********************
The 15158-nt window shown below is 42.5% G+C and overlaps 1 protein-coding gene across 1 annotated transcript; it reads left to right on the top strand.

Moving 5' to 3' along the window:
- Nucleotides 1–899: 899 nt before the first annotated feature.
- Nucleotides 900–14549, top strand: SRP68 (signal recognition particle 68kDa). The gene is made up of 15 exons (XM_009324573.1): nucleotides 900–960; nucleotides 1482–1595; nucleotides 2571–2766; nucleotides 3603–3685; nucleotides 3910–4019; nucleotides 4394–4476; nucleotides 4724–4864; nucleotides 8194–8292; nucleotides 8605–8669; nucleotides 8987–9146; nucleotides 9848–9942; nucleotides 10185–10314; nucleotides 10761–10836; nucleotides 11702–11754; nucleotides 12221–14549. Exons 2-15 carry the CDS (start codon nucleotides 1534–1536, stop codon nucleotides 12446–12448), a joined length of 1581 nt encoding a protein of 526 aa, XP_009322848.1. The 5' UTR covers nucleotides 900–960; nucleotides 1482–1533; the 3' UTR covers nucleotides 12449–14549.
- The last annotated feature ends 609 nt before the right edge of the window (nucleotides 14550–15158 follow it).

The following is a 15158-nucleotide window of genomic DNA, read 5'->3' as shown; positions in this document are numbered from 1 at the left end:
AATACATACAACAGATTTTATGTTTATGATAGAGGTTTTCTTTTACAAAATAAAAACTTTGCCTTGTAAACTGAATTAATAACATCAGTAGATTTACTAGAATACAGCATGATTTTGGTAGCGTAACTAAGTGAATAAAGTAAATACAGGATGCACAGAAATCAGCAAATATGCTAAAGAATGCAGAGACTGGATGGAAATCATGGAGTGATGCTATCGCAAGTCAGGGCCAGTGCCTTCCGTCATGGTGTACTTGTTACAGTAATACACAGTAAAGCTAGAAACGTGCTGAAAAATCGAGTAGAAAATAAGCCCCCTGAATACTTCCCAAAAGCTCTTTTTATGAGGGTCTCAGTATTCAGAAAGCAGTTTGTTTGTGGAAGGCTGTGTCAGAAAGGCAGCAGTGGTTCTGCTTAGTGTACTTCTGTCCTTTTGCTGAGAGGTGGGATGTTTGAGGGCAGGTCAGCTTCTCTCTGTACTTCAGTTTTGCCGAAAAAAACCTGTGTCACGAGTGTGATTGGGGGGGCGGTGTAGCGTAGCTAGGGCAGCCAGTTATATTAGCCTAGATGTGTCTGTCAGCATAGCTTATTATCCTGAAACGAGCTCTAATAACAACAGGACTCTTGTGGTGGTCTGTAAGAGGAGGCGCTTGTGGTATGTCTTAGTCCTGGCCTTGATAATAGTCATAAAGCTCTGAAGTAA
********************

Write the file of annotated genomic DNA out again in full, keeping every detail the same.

The 15158-nt window shown below is 42.5% G+C and overlaps 1 protein-coding gene across 1 annotated transcript; it reads left to right on the top strand.

Moving 5' to 3' along the window:
- Nucleotides 1–899: 899 nt before the first annotated feature.
- Nucleotides 900–14549, top strand: SRP68 (signal recognition particle 68kDa). The gene is made up of 15 exons (XM_009324573.1): nucleotides 900–960; nucleotides 1482–1595; nucleotides 2571–2766; nucleotides 3603–3685; nucleotides 3910–4019; nucleotides 4394–4476; nucleotides 4724–4864; nucleotides 8194–8292; nucleotides 8605–8669; nucleotides 8987–9146; nucleotides 9848–9942; nucleotides 10185–10314; nucleotides 10761–10836; nucleotides 11702–11754; nucleotides 12221–14549. Exons 2-15 carry the CDS (start codon nucleotides 1534–1536, stop codon nucleotides 12446–12448), a joined length of 1581 nt encoding a protein of 526 aa, XP_009322848.1. The 5' UTR covers nucleotides 900–960; nucleotides 1482–1533; the 3' UTR covers nucleotides 12449–14549.
- The last annotated feature ends 609 nt before the right edge of the window (nucleotides 14550–15158 follow it).

The following is a 15158-nucleotide window of genomic DNA, read 5'->3' as shown; positions in this document are numbered from 1 at the left end:
AATACATACAACAGATTTTATGTTTATGATAGAGGTTTTCTTTTACAAAATAAAAACTTTGCCTTGTAAACTGAATTAATAACATCAGTAGATTTACTAGAATACAGCATGATTTTGGTAGCGTAACTAAGTGAATAAAGTAAATACAGGATGCACAGAAATCAGCAAATATGCTAAAGAATGCAGAGACTGGATGGAAATCATGGAGTGATGCTATCGCAAGTCAGGGCCAGTGCCTTCCGTCATGGTGTACTTGTTACAGTAATACACAGTAAAGCTAGAAACGTGCTGAAAAATCGAGTAGAAAATAAGCCCCCTGAATACTTCCCAAAAGCTCTTTTTATGAGGGTCTCAGTATTCAGAAAGCAGTTTGTTTGTGGAAGGCTGTGTCAGAAAGGCAGCAGTGGTTCTGCTTAGTGTACTTCTGTCCTTTTGCTGAGAGGTGGGATGTTTGAGGGCAGGTCAGCTTCTCTCTGTACTTCAGTTTTGCCGAAAAAAACCTGTGTCACGAGTGTGATTGGGGGGGCGGTGTAGCGTAGCTAGGGCAGCCAGTTATATTAGCCTAGATGTGTCTGTCAGCATAGCTTATTATCCTGAAACGAGCTCTAATAACAACAGGACTCTTGTGGTGGTCTGTAAGAGGAGGCGCTTGTGGTATGTCTTAGTCCTGGCCTTGATAATAGTCATAAAGCTCTGAAGTAA